View Full Version : What do you guys think of this?

01-22-2001, 09:22 PM
What do you guys think when you see a guy making knives from kits, and selling them as his own, fully handmade? I asked some of the guys on firetalk this last night and wanted to get some more feedback. I'm not talking like engath ground blades, Im talking the mystery steel 440C/6a, Chrome vanadium, soligen stainless blades offered in jantz, texas Knifemakers supply, kovals, K&G, etc. What do you think of this? I know guys dont have time to grind the blades and do a nice job finishing them, but are they truly custom?? Also, a big company is selling these kits done by the guy as custom knives. For like $290 with a flashlight, black micarta handle, and leather sheath. Small blade, too..It is the one with the finger hole and serrations on the top edge of the blade. I know the blade sells for less than $20 bucks, grinds aren't the best in these kits, but he is assembling them, putting his mark on them and selling them as his own customs. How do you feel?? Is this why most of you guys don't offer knives in kit form??

Also, the steel is in question. I saw the "chrome vanadium" blades offered as CPM 440V. Is this true???

If I ever do kits, I will out a huge mark people cant get out on them with my name on it. I don't want people calling my stuff theirs when it isn't.

Also, what do you guys feel about sole authorship? I know some guys love this, others send their blades out for HT because pro's can do it. I agree with both, but sometimes it is best to let the pro's do it! (Ed, i will try to mail the blades out tomorrow if I can find packing material!)

Any comments, guys???

01-22-2001, 10:05 PM
I think kit knives are a learning tool,
or for someone who wants a knife thats a little different but dosen't have the $$$ to go custom.
As far as putting their name on them and calling them customs, I don't really think thats right.

Great topic!!

01-23-2001, 02:16 AM
Here In Denmark most knifemaker actually make knives with blades from other makers. I would not call them kitblades but maybe they are. But they all tell that the blade is bought. That?s ok. It is NOT ok to say they maed the darn thing them self or even put a mark on the blade. They should mark the handle or the sheath...not the blade.

I get this at shows alot: "So where do you buy the blades??"

....geeez..... my mark is on them with my name and all....Geeez

01-23-2001, 11:18 AM
I am not a pro or even a full time maker, but once I got the skill to grind my own blades I no longer put my name on any kit knife.

I used kits to learn on and offered them for sale at around $50-$75. I still use purchased kitchen knife blades if and or when I get talked into making them.

My opinion, a kit knife is not a custom knife.

01-23-2001, 11:35 AM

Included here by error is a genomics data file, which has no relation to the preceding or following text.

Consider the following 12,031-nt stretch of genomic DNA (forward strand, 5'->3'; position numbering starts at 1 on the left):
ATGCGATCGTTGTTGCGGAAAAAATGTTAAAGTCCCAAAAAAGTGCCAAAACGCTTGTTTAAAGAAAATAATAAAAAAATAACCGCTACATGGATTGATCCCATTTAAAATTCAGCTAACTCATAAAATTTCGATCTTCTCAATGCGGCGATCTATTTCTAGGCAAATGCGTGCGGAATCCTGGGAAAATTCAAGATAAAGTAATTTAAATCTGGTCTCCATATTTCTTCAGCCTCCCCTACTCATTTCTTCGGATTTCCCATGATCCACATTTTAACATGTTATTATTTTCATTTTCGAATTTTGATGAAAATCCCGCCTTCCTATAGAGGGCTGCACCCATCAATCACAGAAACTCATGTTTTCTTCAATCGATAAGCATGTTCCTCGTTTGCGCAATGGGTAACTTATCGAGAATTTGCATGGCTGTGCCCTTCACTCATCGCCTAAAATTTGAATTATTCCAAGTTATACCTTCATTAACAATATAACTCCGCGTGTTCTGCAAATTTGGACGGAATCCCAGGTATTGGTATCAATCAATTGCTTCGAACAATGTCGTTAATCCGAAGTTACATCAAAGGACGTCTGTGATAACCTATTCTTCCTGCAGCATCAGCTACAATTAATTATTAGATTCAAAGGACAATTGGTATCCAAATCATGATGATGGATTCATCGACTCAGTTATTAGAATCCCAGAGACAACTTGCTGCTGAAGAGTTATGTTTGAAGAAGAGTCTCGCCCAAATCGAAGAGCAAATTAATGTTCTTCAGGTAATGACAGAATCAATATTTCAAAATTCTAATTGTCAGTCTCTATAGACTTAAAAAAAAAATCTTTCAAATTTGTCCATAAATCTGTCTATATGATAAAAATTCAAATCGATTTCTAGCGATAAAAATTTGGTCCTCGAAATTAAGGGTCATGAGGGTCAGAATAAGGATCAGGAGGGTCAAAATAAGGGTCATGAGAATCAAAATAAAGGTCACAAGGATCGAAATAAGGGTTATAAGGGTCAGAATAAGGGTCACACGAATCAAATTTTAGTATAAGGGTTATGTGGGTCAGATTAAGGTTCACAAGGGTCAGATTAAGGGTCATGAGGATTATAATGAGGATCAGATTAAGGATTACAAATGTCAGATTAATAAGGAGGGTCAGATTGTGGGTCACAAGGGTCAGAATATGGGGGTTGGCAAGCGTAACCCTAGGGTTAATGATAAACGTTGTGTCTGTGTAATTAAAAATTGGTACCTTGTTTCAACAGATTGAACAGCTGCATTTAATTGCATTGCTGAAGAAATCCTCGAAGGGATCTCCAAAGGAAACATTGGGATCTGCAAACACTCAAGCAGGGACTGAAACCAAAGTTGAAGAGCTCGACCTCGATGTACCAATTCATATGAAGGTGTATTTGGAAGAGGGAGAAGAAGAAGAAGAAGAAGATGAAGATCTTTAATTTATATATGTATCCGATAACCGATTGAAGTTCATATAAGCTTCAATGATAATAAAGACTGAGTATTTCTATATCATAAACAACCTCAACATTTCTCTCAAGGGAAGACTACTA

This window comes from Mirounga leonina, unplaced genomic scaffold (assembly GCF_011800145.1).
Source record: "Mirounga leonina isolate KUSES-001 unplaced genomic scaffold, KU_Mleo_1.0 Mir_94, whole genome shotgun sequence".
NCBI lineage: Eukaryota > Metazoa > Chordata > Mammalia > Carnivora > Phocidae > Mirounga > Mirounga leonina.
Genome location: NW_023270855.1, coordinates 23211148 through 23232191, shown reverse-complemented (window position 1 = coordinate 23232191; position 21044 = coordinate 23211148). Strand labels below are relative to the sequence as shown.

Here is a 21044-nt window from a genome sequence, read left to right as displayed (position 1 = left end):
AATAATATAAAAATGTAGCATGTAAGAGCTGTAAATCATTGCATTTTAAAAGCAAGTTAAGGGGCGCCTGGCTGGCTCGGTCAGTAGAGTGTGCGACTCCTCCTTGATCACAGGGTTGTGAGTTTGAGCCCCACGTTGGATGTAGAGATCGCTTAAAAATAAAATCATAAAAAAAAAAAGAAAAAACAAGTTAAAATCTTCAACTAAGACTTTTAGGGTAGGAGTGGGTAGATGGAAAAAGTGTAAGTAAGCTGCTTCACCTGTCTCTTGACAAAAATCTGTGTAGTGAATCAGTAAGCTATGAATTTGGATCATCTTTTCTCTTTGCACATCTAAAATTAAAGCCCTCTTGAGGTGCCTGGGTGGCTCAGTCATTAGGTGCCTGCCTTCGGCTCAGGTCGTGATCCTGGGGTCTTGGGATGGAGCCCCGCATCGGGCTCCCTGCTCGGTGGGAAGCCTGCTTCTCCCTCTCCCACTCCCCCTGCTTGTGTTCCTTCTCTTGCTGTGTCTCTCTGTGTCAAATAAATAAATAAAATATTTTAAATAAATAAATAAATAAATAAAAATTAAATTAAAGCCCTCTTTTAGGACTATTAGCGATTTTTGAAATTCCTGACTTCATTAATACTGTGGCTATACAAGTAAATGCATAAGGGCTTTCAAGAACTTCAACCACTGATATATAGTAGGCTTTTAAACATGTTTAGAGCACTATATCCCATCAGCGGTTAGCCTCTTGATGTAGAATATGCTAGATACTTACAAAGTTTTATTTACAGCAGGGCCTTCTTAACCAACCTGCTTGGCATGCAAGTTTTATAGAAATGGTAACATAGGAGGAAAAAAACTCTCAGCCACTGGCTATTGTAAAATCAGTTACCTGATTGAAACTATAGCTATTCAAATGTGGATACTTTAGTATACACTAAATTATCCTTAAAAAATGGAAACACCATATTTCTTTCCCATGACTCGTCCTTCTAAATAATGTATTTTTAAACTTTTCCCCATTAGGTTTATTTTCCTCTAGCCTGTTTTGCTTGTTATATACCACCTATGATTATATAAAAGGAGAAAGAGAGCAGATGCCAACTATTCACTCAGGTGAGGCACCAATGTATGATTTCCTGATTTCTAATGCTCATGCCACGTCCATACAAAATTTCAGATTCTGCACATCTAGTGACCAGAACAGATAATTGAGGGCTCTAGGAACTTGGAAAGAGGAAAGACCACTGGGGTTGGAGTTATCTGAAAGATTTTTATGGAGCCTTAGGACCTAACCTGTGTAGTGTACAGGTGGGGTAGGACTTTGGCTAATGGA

There is nothing wrong with making kit knives, in fact I think it is a very good building block and lets a person know if knifemaking is something they are serious about. However, kit knives should be marketed as such. To do otherwise is dishonest. Furthermore, it is fraudulent as well as dishonest to purposefully market a cheap steel as a premium grade steel.


01-23-2001, 11:44 AM
What Brett said. These are not custom knives and should not be marketed as such.

01-23-2001, 01:09 PM
Thanks, guys. I thought I was too harsh about this, but I guess not. Kits are great for practice and for making people a decent, cheap knife with the handle people want. But marketing them as custom and hand done, give me a break. Some of the blades, Largin I think, grinds blades for kits in Kovals, and I want to buy one. i trust his blades over the no name people. Why? he does them...he knows what he is doing and the steel is told, and is factual. if you guys want the links to the site of the guy who is doing this, email me. Thank you!

01-23-2001, 04:18 PM
Called a knife supply house today and talked to the guy about the steel in the kits. He said the chrome vanadium was 440C with extra vanadium in it and they get it from spain. it is not CPM 440V that the guy is claiming it is. What do you guys think of this one?? Steel being misrepresented?? I think I will have to email this guy again :)

Jason G Howell
01-23-2001, 07:37 PM
I think it is important for a maker to not misrepresent any portion of his work. Before I got a mill, I found it hard to slot guards with a drill and files, so I used preslotted (undersized) guards from the suppliers and final fit to my blades. I felt the need to disclose this info, especially when someone commented on my fit.
Same goes with damascus, mokume, embelishments, etc...

I had a friend of mine that used to bring kits to my shop and I'd show him the various steps of putting his blades together. He had all intentions of eventually grinding his own blades. He could turn out a really decent looking kit knife with fit and finish excellent. Word came back to me that he was misrepresenting his blades as his own, grind and all... I had to cut loose from that situation quickly. If he could do that out of my shop, who's to say I couldn't do the same thing. You can see the potential problem here. Anyway, I take pride in my work and have integrity enough not to misrepresent any portion of my craft.

01-23-2001, 07:59 PM
I like what Jason said! Pride and integrity is what sets the "CUSTOM" knife maker appart from the flea market peddler. I know when I put my name on a knife I'm responsible for the craftsmanship unitl I'm gone or the knife is gone.

01-23-2001, 10:33 PM
Thanks for the input guys. Next question. SHould i email the guy and ask what is going on?? Or just let it go??

01-23-2001, 10:53 PM
Would someone please tell Steve Johnson to quit putting his name on all my knives:)

01-23-2001, 11:10 PM
Lol Dogman!! I still like that stag fighter of yours!!! U working on folders yet????